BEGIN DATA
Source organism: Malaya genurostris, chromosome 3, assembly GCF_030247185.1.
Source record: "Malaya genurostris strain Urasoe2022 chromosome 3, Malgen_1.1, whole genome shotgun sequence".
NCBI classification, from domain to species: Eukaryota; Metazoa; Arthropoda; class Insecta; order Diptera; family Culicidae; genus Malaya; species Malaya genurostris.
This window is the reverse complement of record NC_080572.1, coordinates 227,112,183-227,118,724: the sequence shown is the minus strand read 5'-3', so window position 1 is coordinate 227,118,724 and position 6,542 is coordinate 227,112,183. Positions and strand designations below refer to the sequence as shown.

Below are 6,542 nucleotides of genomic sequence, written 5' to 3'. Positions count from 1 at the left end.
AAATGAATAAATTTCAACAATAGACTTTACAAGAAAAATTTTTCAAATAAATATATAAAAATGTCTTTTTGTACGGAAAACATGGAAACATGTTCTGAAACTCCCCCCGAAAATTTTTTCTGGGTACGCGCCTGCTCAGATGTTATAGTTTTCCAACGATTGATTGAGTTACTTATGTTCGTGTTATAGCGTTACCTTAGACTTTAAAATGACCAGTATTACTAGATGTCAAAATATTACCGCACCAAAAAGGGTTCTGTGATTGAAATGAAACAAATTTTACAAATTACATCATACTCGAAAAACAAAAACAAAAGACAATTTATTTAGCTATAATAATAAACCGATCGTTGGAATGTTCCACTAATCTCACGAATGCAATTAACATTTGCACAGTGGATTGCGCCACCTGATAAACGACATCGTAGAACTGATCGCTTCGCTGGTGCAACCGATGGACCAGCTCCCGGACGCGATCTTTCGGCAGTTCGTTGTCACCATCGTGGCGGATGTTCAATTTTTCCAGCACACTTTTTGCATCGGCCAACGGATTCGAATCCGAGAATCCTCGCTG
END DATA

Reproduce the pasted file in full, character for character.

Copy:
Source organism: Malaya genurostris, chromosome 3, assembly GCF_030247185.1.
Source record: "Malaya genurostris strain Urasoe2022 chromosome 3, Malgen_1.1, whole genome shotgun sequence".
NCBI classification, from domain to species: Eukaryota; Metazoa; Arthropoda; class Insecta; order Diptera; family Culicidae; genus Malaya; species Malaya genurostris.
This window is the reverse complement of record NC_080572.1, coordinates 227,112,183-227,118,724: the sequence shown is the minus strand read 5'-3', so window position 1 is coordinate 227,118,724 and position 6,542 is coordinate 227,112,183. Positions and strand designations below refer to the sequence as shown.

Below are 6,542 nucleotides of genomic sequence, written 5' to 3'. Positions count from 1 at the left end.
AAATGAATAAATTTCAACAATAGACTTTACAAGAAAAATTTTTCAAATAAATATATAAAAATGTCTTTTTGTACGGAAAACATGGAAACATGTTCTGAAACTCCCCCCGAAAATTTTTTCTGGGTACGCGCCTGCTCAGATGTTATAGTTTTCCAACGATTGATTGAGTTACTTATGTTCGTGTTATAGCGTTACCTTAGACTTTAAAATGACCAGTATTACTAGATGTCAAAATATTACCGCACCAAAAAGGGTTCTGTGATTGAAATGAAACAAATTTTACAAATTACATCATACTCGAAAAACAAAAACAAAAGACAATTTATTTAGCTATAATAATAAACCGATCGTTGGAATGTTCCACTAATCTCACGAATGCAATTAACATTTGCACAGTGGATTGCGCCACCTGATAAACGACATCGTAGAACTGATCGCTTCGCTGGTGCAACCGATGGACCAGCTCCCGGACGCGATCTTTCGGCAGTTCGTTGTCACCATCGTGGCGGATGTTCAATTTTTCCAGCACACTTTTTGCATCGGCCAACGGATTCGAATCCGAGAATCCTCGCTG